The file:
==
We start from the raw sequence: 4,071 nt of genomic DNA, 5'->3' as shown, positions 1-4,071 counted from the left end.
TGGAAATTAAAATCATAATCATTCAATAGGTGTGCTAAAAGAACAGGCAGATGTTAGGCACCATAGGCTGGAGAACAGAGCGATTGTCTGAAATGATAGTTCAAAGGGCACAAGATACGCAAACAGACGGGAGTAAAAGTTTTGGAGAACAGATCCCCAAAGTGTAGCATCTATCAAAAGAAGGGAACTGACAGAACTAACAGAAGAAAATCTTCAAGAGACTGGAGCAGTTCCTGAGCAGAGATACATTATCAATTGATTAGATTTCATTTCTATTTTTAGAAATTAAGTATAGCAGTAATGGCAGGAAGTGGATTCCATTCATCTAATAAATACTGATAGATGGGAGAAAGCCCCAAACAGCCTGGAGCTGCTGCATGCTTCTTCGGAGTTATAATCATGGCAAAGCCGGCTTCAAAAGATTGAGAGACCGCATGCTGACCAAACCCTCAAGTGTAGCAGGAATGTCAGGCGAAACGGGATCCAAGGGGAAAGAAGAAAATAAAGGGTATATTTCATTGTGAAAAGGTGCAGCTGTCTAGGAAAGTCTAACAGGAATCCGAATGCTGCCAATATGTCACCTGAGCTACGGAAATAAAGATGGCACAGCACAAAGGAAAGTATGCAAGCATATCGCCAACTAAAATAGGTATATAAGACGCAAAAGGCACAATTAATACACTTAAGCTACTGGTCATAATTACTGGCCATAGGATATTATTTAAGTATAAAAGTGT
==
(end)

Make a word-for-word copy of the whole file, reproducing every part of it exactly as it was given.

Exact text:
We start from the raw sequence: 4,071 nt of genomic DNA, 5'->3' as shown, positions 1-4,071 counted from the left end.
TGGAAATTAAAATCATAATCATTCAATAGGTGTGCTAAAAGAACAGGCAGATGTTAGGCACCATAGGCTGGAGAACAGAGCGATTGTCTGAAATGATAGTTCAAAGGGCACAAGATACGCAAACAGACGGGAGTAAAAGTTTTGGAGAACAGATCCCCAAAGTGTAGCATCTATCAAAAGAAGGGAACTGACAGAACTAACAGAAGAAAATCTTCAAGAGACTGGAGCAGTTCCTGAGCAGAGATACATTATCAATTGATTAGATTTCATTTCTATTTTTAGAAATTAAGTATAGCAGTAATGGCAGGAAGTGGATTCCATTCATCTAATAAATACTGATAGATGGGAGAAAGCCCCAAACAGCCTGGAGCTGCTGCATGCTTCTTCGGAGTTATAATCATGGCAAAGCCGGCTTCAAAAGATTGAGAGACCGCATGCTGACCAAACCCTCAAGTGTAGCAGGAATGTCAGGCGAAACGGGATCCAAGGGGAAAGAAGAAAATAAAGGGTATATTTCATTGTGAAAAGGTGCAGCTGTCTAGGAAAGTCTAACAGGAATCCGAATGCTGCCAATATGTCACCTGAGCTACGGAAATAAAGATGGCACAGCACAAAGGAAAGTATGCAAGCATATCGCCAACTAAAATAGGTATATAAGACGCAAAAGGCACAATTAATACACTTAAGCTACTGGTCATAATTACTGGCCATAGGATATTATTTAAGTATAAAAGTGT